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review 2018-09-01 22:07
The De-fanging of Menfolk: "The Woodlanders" by Thomas Hardy
The Woodlanders - Patricia Ingham,Thomas Hardy


Another Hardy character to rival Sue Bridehead in emotional complexity is, I feel, Grace Melbury in The Woodlanders. Grace is the young country girl sent away by her vain and ambitious father to be educated and refined and when she returns we see how the natural order of a small rural community is irrevocably turned upside down as a result. Hardy explores the impact of education and money on Grace and the way these influences affect those around her. Grace is forced by her control-freak of a father to marry the middle-class philanderer Edred Fitzpiers, and thus reject the young local man whom she had expected to marry - the taciturn woodlander, Giles Winterbourne, who 'looked and smelt like Autumn's very brother'. Grace's marriage to Fitzpiers is a disaster which leads to the normal order being drastically altered. 

 

 

If you're into stuff like this, you can read the full review.

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review 2018-07-15 11:48
How are the Mighty Fallen...
The Mayor of Casterbridge - Thomas Hardy

I haven’t tackled Thomas Hardy since my high school syllabus, but what a treat I had been denying myself. Various maxims spring to mind from this book (‘you reap what you sow’; ‘no man is an island’; ‘what goes up…’) emerging from the chronicled life of Michael Henchard. From very humble beginnings as a twenty one year-old hay-trusser, the main character is hard to like. He is deeply flawed on a number of levels and yet it is surprisingly fascinating to bear witness to the harsh fate which inexorably catches up with him.


As early as the first chapter, Hardy deliberately seeks to discomfort the reader, when a drunken Henchard sells his wife (Susan) and newborn child (Elizabeth-Jane) for five guineas. Notwithstanding his subsequent sense of shame and self-imposed repentance in the sober light of day, this repugnant act haunts his private life and has the attendant potential to also scupper his subsequently crafted image as the first citizen of Casterbridge.


Fast forward eighteen years and the reappearance of Susan with their now adult daughter offers the chance to make amends, but the intervening years have generated an inevitable trail of complications and though circumstances have changed, Henchard’s tempestuous nature has not. Yet, it is the tension between the social norms of English society at the time and Henchard’s earthy country perspective which is a constant source of friction. The mayor has risen to the gentrified classes a ‘self-made’ man, to be partially shackled by upper class expectations. In some ways Henchard is courageous, proud and willing to withstand public opprobrium, but he is also ruthless, manipulative and selfish, a powerful man used to getting his way (undoubtedly another key adage of the story is that ‘with power comes responsibility’).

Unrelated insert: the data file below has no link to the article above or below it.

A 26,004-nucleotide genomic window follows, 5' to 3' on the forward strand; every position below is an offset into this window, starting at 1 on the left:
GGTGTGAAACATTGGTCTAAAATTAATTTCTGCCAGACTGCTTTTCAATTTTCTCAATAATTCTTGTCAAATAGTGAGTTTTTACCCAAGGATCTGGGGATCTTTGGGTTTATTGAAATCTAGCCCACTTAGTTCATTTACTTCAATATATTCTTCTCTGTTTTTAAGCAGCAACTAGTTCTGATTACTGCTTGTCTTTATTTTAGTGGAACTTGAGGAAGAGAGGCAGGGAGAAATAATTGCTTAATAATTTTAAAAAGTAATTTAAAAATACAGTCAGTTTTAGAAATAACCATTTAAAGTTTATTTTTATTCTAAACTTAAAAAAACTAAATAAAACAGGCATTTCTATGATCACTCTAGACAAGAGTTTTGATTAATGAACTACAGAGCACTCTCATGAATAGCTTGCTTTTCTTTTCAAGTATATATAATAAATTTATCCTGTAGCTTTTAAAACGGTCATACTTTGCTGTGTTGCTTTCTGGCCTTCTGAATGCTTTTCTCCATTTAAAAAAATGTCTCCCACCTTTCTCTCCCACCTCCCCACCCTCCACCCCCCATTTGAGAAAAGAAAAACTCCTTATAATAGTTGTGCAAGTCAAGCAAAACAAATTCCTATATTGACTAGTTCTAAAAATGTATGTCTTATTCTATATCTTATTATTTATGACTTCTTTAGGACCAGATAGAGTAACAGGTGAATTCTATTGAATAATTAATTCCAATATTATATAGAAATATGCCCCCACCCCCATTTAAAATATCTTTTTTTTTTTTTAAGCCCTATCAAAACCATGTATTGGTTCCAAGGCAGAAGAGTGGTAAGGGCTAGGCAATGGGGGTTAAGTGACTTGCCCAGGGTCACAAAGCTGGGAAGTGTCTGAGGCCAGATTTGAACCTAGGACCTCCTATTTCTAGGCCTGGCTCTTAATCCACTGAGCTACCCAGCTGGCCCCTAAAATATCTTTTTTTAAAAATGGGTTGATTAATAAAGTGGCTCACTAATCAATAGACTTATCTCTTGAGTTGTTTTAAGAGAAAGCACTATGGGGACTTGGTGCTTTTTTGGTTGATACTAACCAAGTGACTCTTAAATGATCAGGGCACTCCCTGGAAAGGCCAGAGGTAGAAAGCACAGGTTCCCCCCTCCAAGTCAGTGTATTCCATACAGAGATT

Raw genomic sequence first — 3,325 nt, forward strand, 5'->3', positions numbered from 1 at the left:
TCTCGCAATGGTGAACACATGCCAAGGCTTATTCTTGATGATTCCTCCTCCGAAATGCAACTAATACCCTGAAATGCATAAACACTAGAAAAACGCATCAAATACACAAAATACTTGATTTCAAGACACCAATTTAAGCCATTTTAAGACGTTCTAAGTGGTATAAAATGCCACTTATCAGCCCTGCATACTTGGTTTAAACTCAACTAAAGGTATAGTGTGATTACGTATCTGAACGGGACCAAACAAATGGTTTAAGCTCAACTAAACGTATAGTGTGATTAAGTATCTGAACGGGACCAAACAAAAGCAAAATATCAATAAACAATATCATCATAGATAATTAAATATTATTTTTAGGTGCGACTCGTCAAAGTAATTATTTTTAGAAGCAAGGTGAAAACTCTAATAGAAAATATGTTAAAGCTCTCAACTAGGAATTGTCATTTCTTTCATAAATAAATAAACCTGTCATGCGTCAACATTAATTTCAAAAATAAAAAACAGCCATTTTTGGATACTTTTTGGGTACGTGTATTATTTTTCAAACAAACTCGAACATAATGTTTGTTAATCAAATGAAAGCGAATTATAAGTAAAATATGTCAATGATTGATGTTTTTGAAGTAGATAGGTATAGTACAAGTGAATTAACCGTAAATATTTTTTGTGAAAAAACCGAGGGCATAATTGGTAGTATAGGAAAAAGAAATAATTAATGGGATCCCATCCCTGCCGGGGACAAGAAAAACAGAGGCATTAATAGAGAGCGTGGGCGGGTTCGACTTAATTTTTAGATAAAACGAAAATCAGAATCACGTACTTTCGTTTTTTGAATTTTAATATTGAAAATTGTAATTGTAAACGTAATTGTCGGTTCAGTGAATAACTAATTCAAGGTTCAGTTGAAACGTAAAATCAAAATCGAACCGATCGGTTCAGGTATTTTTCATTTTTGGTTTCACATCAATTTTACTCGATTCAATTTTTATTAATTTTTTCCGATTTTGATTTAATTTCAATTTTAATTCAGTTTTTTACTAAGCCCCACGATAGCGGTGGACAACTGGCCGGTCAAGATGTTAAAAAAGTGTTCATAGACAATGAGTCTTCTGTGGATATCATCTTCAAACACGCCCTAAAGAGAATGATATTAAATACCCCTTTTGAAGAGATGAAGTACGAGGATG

In any event, this book is a beautifully written, unsentimental fiction, which transports the reader to a pre-industrial Wessex, by no means a bucolic idyll, but rather a class-ridden, male-dominated site of incessant struggle. Nevertheless, the characters are masterfully constructed and Hardy manages to marshal the reader’s emotions from outrage and anger through to triumph and pity, as the label of ‘victim’ seems to alight, at different times, across the cast of characters. A thoroughly absorbing read.

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review 2017-12-03 00:00
Under the Greenwood Tree
Under the Greenwood Tree - Thomas Hardy More a set of sketches of rural Dorset life, than a fully plotted novel. Full of laugh-out-loud humour and beautifully observed description of landscape and village gossip.
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review 2017-10-21 03:11
The Mayor of Casterbridge ★★★☆☆
The Mayor of Casterbridge - Thomas Hardy

I once knew an essentially selfish man who thought of everything, even the people he loved, in terms of what they could do for him. And when he didn’t benefit, he could be angry and resentful and hurtful. He knew better, and he often regretted it and apologized and resolved to do better, but he never really learned how to be anything other than selfish. Even when apologizing and trying to make amends, deep down, it was about himself and his perception of himself, not about the hurt that he caused to others. Such a person is hard to love. They burn through relationships, taking and taking and taking, until even the kindest and most giving person is eventually sucked dry.

 

So, yeah.

 

…also, I don’t think Hardy liked women much, if this novel is anything to go on. 

 

 

Audiobook version, via Audible. Excellent performance by Pamela Garelick.

 

Previous Updates:

10/18/17 36% 

10/20/17 89%

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review 2017-08-06 13:00
Woman Much Missed
Woman Much Missed (Little Black Classics #14) - Thomas Hardy

I'm not very experienced in reading poetry. I can say I like it, but always is small portions. Woman Much Missed collects poems Thomas Hardy wrote after losing his wife in 1912. Therefore, they are all dark in sadness, but beautifully so as Hardy struggles with his loss. There was a lot of symbolism there that I quite liked, but after awhile it was rather heavy and I am wondering if it really is a representative sample of his writing (as it was all inspired by one tragic event).

Little Black Classics ~ #14

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